Bia Hoi in Vietnam


    Bia hoi: fresh and cheap and sometimes half decent, sometimes well… just fresh and cheap. Served straight from the metal kegs into distinct bia hoi glasses, it’s an iconic Vietnamese drink.

    After the French left Vietnam in 1954, the Hommel brewery was renamed as Hanoi Brewery. It actually took a while for this refreshing carbonated beverage to become popular, until the brewery hit on the novel idea of producing an instant draught beer known as “bia hoi”, literally translated as “fresh beer” or “gas beer”. Nevertheless, the locals still preferred the traditional Vietnamese rice wine. After the government restricted home production of spirits, people began to accept this legal alternative “bia hoi” as a refreshing, low-alcohol summer drink. Bia hoi shops are now very popular and seen as one of the long-lasting images of the Northern Vietnamese culture.



    Not merely a drink, “bia hoi” has become a symbol for the Vietnamese culture and a way of life. Foreigners in Hanoi, including residents and visitors, have been seduced by “bia hoi” culture.  Western backpackers tell each other about ‘bia hoi junction’ at the corner of Ta Hien and Luong Ngoc Quyen streets in the Old Quarter. Through word-of-mouth, travelers often share tips with their friends after trips to Vietnam. According to “bia hoi” sellers at the junction, customers are mainly from UK, Germany, France and Australia. To approximately four million people visiting Vietnam each year, it is considered that drinking “bia hoi” on Hanoi’s streets is as emblematic of a trip to Southeast Asia as ordering pad Thai in Bangkok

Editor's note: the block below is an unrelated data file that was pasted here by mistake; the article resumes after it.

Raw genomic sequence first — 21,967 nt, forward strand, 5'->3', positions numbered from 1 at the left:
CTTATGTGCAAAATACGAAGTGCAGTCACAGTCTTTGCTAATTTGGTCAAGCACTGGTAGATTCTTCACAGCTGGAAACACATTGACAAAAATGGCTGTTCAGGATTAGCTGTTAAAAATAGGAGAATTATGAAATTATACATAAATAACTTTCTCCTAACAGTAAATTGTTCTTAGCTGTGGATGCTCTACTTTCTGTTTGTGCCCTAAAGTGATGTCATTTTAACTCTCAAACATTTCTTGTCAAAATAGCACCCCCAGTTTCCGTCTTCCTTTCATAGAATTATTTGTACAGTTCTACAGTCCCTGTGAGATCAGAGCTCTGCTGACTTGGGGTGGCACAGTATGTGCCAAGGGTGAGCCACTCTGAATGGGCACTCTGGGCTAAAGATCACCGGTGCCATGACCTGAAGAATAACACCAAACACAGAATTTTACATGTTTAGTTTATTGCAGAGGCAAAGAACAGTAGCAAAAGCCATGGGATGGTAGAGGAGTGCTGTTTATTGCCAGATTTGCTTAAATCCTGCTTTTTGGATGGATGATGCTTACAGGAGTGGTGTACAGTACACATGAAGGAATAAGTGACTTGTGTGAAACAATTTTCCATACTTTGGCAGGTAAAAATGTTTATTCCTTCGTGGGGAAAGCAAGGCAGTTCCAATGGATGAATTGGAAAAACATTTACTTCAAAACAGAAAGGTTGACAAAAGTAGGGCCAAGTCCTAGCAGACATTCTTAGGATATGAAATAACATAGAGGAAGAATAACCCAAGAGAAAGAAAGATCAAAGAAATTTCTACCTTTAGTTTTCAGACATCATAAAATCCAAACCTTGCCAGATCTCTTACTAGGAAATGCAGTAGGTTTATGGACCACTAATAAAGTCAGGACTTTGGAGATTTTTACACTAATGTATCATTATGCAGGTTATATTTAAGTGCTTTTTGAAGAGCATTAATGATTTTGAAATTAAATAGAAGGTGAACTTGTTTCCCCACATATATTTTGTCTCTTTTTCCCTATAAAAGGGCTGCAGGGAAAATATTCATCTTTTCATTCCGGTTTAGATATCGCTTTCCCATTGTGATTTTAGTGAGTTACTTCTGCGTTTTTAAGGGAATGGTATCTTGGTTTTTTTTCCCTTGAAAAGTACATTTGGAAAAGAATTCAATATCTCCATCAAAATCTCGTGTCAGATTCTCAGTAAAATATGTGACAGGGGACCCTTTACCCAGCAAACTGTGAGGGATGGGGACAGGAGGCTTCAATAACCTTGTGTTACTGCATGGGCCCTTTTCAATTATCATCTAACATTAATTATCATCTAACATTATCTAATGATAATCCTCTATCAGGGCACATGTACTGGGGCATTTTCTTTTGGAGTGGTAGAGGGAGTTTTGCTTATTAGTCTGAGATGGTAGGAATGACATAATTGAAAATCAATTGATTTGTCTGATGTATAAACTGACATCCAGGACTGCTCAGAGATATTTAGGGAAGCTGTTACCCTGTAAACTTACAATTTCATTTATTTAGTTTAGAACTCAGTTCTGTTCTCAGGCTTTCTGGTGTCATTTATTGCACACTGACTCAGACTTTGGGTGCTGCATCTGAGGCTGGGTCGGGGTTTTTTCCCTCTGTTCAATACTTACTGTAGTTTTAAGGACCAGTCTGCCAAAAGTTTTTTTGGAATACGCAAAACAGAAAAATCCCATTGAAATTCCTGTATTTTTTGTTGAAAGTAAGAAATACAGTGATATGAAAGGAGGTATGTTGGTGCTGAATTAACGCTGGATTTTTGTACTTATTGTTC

International Beer corner or bia hoi junction doesn’t require much explanation: the junction of Luong Ngoc Quyen, Ta Hien and Dinh Liet. bia hoi is on every corner, charging 3,000 VND a glass. Now there are fewer outlets and the price is 5,000 VND a glass — that’s inflation.

    The first and foremost reason why these western travelers love “bia hoi” is simply its cheap price. . Each night, hundreds of travelers and a good number of locals descend on makeshift outdoor bars in the old quarter to sit on plastic stools, drink beer and watch the city rush by.

    Especially busy during the hot nights of summer, for Vietnamese drinkers this is not the best spot for Hanoi’s famous bia hoi. Cold bottled beer is usually in good supply. Bia hoi is better had at random spots around the city – marked out by crowds of local men and bia hoi signage. On the other hand, they are more great to foreigners because they likes its low alcohol volume.

    Sitting at a street corner in Hanoi old quarter with a beer glass, chatting with your freshly made friends while watching people pass by might be one the most memorable pages in your travel journal.

    It is said that the word “Bia-hoi” is third in importance only after “Xin chao” (Hello) and “Cam on” (Thank you) when one learns Vietnamese

    In recent years, Bia hoi is listed in a bucket thing when travelling to Indochina. So Beer corner has recently spilled over into along the street, especially Ta Hien st. creating a long strip of outdoor drinking that’s become a backpacker magnet. Drinkers occupy their stools, grab their beers and try and make sense of the competing beats from the different bars. travel to vietnam